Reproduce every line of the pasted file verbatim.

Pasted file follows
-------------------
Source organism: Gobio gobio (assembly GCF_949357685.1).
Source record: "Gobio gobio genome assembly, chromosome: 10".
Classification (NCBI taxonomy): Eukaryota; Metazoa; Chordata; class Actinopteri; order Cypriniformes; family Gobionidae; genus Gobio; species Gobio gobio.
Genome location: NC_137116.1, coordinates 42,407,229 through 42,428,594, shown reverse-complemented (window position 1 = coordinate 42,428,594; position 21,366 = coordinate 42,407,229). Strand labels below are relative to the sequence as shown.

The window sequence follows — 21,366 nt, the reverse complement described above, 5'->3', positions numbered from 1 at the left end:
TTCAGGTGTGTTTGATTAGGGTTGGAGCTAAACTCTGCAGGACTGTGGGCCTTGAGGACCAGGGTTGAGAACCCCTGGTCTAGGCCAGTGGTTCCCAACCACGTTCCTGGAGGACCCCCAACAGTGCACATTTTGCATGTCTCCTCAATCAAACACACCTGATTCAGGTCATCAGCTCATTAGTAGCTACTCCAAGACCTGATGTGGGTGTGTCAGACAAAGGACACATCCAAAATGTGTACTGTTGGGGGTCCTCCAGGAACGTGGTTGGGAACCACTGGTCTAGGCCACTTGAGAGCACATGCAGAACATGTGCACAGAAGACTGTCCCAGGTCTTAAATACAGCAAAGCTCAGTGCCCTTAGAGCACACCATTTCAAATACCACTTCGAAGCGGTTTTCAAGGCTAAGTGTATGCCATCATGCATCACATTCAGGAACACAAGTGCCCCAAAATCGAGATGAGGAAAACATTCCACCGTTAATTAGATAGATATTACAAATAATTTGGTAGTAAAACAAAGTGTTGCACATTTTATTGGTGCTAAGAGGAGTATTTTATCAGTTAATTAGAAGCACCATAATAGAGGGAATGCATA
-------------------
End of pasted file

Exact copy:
Source organism: Gobio gobio (assembly GCF_949357685.1).
Source record: "Gobio gobio genome assembly, chromosome: 10".
Classification (NCBI taxonomy): Eukaryota; Metazoa; Chordata; class Actinopteri; order Cypriniformes; family Gobionidae; genus Gobio; species Gobio gobio.
Genome location: NC_137116.1, coordinates 42,407,229 through 42,428,594, shown reverse-complemented (window position 1 = coordinate 42,428,594; position 21,366 = coordinate 42,407,229). Strand labels below are relative to the sequence as shown.

The window sequence follows — 21,366 nt, the reverse complement described above, 5'->3', positions numbered from 1 at the left end:
TTCAGGTGTGTTTGATTAGGGTTGGAGCTAAACTCTGCAGGACTGTGGGCCTTGAGGACCAGGGTTGAGAACCCCTGGTCTAGGCCAGTGGTTCCCAACCACGTTCCTGGAGGACCCCCAACAGTGCACATTTTGCATGTCTCCTCAATCAAACACACCTGATTCAGGTCATCAGCTCATTAGTAGCTACTCCAAGACCTGATGTGGGTGTGTCAGACAAAGGACACATCCAAAATGTGTACTGTTGGGGGTCCTCCAGGAACGTGGTTGGGAACCACTGGTCTAGGCCACTTGAGAGCACATGCAGAACATGTGCACAGAAGACTGTCCCAGGTCTTAAATACAGCAAAGCTCAGTGCCCTTAGAGCACACCATTTCAAATACCACTTCGAAGCGGTTTTCAAGGCTAAGTGTATGCCATCATGCATCACATTCAGGAACACAAGTGCCCCAAAATCGAGATGAGGAAAACATTCCACCGTTAATTAGATAGATATTACAAATAATTTGGTAGTAAAACAAAGTGTTGCACATTTTATTGGTGCTAAGAGGAGTATTTTATCAGTTAATTAGAAGCACCATAATAGAGGGAATGCATA